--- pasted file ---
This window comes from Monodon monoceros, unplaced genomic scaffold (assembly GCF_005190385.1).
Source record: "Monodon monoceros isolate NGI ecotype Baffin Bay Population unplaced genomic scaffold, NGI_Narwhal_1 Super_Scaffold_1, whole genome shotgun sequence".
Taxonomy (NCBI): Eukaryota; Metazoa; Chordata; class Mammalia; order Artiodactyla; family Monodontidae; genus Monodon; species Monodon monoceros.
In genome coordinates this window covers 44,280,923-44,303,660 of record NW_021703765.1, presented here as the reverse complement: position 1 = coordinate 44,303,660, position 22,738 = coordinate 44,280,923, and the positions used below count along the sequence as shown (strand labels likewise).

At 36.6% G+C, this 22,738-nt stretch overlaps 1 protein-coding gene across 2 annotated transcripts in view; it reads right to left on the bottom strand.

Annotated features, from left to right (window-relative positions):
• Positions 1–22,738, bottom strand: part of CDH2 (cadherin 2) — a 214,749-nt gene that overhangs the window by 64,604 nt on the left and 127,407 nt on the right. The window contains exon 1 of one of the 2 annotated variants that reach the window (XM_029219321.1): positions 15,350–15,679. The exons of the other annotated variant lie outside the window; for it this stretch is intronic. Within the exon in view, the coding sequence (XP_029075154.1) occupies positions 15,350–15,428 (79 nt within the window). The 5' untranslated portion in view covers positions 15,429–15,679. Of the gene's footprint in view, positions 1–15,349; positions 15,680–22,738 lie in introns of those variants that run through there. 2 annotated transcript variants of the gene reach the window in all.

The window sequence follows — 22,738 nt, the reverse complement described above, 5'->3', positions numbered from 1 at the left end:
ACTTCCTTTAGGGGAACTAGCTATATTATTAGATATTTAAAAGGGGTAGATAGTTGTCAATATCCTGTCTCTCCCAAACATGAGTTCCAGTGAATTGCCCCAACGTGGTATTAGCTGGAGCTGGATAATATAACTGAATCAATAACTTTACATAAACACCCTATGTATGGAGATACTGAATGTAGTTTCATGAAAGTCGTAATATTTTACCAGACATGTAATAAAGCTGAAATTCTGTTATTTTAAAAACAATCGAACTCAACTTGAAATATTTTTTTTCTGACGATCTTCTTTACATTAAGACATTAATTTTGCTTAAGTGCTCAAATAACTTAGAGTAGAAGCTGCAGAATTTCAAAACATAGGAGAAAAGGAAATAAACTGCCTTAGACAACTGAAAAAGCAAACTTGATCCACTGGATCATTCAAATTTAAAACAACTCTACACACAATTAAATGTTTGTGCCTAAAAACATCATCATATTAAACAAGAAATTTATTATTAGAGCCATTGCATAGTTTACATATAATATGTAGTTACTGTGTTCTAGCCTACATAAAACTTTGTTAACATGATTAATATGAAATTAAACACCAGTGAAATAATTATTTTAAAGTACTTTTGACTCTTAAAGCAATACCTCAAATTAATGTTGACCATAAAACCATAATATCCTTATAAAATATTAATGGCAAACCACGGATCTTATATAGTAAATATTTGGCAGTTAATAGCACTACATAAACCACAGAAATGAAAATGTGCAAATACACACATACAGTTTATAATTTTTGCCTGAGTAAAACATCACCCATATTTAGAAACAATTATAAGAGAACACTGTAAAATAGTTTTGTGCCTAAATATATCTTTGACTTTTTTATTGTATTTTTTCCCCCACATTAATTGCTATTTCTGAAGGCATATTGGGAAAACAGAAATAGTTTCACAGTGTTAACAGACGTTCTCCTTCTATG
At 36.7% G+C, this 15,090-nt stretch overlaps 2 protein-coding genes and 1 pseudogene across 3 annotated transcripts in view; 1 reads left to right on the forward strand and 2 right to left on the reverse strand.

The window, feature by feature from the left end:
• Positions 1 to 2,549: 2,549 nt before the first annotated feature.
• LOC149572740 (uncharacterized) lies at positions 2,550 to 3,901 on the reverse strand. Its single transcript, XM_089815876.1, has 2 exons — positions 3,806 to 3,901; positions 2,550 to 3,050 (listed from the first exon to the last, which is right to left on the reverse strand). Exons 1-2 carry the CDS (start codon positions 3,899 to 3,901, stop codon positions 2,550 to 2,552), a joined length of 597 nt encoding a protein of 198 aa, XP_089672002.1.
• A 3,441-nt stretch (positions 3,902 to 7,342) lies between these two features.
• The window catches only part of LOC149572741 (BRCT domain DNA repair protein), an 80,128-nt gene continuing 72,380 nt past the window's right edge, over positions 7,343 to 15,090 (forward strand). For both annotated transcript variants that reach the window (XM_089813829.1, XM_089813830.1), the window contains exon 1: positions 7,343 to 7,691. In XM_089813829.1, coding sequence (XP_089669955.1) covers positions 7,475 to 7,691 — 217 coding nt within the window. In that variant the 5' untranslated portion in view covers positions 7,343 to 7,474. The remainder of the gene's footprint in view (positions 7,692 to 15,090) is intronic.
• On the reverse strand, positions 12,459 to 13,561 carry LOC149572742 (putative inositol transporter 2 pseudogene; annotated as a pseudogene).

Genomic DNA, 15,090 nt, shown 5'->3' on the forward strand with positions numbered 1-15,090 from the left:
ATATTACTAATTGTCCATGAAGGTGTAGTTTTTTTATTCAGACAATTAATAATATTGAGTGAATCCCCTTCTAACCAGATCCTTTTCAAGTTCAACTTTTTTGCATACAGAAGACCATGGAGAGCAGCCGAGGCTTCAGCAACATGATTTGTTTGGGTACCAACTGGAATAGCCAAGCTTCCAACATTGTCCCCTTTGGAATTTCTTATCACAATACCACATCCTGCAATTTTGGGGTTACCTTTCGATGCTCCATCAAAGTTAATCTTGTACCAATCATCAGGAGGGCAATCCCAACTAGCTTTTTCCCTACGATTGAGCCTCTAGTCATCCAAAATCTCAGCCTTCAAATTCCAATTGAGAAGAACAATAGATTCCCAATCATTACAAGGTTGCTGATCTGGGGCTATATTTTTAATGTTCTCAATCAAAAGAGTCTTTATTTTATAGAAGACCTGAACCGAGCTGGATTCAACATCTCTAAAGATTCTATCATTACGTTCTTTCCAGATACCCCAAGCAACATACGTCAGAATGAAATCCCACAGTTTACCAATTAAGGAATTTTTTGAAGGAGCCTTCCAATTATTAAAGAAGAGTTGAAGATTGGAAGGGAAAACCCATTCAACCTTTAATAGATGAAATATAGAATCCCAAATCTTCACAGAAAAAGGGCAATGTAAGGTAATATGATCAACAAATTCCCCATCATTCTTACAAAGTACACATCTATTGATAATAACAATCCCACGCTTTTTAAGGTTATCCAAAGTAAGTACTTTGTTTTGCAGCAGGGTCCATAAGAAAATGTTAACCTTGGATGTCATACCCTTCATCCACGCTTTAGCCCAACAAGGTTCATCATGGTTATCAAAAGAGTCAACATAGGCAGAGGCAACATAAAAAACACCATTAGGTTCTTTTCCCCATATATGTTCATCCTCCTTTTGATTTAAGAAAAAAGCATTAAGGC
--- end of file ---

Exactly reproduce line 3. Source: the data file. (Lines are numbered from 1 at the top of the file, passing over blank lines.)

Taxonomy (NCBI): Eukaryota; Metazoa; Chordata; class Mammalia; order Artiodactyla; family Monodontidae; genus Monodon; species Monodon monoceros.